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Ending Discriminatory Dismissal: Protecting Employee Rights

A recent adjudication at the WRC in Dublin heard that a line cook experienced a discriminatory dismissal.

In January 2021, Ms Barrett was working at a fast food outlet in a part-time capacity as a line cook.

Ms Barrett told her employer that she was pregnant and on the following day, Ms Barrett was admitted to hospital with severe nausea and vomiting during pregnancy. When she returned to work, she undertook her job as best as she could and claimed that her employer was aware of the difficulties the pregnancy was causing her.

The adjudicating officer heard that the complainant was ‘vomiting up to 20 times a day, losing weight and severely dehydrated.’ When she endeavoured to discuss the difficulties she was having in work, she alleged that the line manager and business co-owner told her she was “pregnant and not disabled” and expected her to continue to do her work as normal.

The AO stated that in employment law, “pregnant women are a particularly protected class of person legally, in recognition of the vulnerability – including economic vulnerability – which pregnancy and its attendant circumstances can bring”.

Ms Barrett continued to be ill from her pregnancy and advised her employer that she would not be able to attend work. When Ms Barrett asked why she was removed from the roster, her employer allegedly told her to “just be quiet.”

Ms Barrett was asked if there were any efforts made to make her feel supported during the pregnancy at work, she said ‘No. Absolutely not.’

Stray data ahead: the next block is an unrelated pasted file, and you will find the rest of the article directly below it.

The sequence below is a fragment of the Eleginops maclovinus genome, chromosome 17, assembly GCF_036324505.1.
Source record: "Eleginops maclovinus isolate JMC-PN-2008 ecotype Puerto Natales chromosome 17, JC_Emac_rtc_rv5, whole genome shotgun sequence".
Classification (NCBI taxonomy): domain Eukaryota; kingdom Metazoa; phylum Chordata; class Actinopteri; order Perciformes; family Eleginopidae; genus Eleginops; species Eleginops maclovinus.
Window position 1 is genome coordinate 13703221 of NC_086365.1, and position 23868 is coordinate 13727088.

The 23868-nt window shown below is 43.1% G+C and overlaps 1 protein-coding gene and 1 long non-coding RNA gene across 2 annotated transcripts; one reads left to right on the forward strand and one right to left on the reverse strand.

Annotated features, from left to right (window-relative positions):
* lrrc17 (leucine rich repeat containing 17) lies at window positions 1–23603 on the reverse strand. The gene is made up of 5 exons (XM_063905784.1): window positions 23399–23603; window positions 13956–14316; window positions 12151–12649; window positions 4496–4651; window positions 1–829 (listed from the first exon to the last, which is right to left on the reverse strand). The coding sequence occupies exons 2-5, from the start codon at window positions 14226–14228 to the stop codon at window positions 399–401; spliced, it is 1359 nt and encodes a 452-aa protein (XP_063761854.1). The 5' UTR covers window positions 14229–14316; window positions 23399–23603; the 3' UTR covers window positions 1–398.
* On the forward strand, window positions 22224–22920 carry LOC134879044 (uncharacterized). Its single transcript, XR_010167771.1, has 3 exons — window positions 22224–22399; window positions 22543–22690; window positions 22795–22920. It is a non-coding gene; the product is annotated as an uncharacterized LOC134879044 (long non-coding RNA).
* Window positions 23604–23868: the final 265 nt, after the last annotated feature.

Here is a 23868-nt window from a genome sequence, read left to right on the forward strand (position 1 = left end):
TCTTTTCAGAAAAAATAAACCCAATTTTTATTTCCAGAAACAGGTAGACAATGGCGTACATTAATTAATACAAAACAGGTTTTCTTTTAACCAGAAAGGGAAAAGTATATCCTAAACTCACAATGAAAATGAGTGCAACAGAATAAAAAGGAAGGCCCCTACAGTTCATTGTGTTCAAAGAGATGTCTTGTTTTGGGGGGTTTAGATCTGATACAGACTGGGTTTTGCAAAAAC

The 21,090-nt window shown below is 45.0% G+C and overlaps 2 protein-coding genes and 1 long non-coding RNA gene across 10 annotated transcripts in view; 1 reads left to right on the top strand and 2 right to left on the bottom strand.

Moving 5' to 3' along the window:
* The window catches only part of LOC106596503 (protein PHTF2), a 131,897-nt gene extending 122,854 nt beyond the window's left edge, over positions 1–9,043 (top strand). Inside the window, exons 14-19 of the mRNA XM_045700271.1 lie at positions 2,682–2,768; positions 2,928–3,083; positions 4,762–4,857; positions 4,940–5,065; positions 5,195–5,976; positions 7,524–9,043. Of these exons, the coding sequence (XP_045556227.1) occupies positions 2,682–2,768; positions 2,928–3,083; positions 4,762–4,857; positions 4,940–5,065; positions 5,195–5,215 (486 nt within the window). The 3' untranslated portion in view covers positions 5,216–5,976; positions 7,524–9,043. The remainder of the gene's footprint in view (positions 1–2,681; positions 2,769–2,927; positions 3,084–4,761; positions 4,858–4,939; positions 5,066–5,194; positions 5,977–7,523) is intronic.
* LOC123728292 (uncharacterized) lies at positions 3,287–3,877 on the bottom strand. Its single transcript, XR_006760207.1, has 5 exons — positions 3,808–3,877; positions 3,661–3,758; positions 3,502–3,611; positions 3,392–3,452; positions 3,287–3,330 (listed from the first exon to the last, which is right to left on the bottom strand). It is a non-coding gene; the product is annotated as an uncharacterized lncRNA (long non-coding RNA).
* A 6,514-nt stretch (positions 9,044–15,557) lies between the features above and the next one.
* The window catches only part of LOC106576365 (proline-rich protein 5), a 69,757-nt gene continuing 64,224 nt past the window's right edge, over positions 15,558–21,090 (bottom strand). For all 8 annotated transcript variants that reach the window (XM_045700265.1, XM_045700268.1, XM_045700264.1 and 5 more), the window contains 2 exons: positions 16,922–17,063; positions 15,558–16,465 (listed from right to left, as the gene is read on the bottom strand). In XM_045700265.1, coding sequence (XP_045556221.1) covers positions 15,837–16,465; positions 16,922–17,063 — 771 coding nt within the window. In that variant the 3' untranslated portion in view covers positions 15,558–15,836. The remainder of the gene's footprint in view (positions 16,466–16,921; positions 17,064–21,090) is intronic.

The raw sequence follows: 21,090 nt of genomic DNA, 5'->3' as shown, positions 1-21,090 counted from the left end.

Ms Barrett alleged that the respondent told her anecdotes about when she was pregnant and told her that she ‘worked up until the day before she gave birth’ and then ‘put the buggy in the back of the shop when her children were small, and worked away.’

Ms Barrett’s doctor certified her unfit for work and Ms Barrett texted her employer the following day that she would not be attending work. In response, her bosses dismissed her via an email. In response, Ms Barrett told her former bosses “I think that’s really unfair. I have done my best considering how sick I have been and have a right to take sick days. I understand that it is difficult for you with a lack of staff but the responsibility to find cover does not fall on me”.

There was no appearance at the hearing on behalf of the employer. The respondent was ordered to pay €16,000 for discriminatory dismissal on the grounds of gender.

This case highlights the obligation of the employer to ensure that the work environment is free from all forms of discrimination.

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